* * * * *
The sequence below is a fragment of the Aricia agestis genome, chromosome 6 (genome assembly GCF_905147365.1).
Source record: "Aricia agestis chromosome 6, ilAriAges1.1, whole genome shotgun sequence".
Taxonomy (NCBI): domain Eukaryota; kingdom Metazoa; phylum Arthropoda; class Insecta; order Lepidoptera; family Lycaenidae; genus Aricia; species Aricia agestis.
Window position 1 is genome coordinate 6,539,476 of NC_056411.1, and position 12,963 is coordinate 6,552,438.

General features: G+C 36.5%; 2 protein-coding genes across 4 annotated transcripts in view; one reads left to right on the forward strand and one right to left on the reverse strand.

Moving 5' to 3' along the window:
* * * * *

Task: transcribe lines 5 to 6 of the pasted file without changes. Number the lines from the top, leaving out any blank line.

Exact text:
General features: G+C 36.5%; 2 protein-coding genes across 4 annotated transcripts in view; one reads left to right on the forward strand and one right to left on the reverse strand.

Moving 5' to 3' along the window: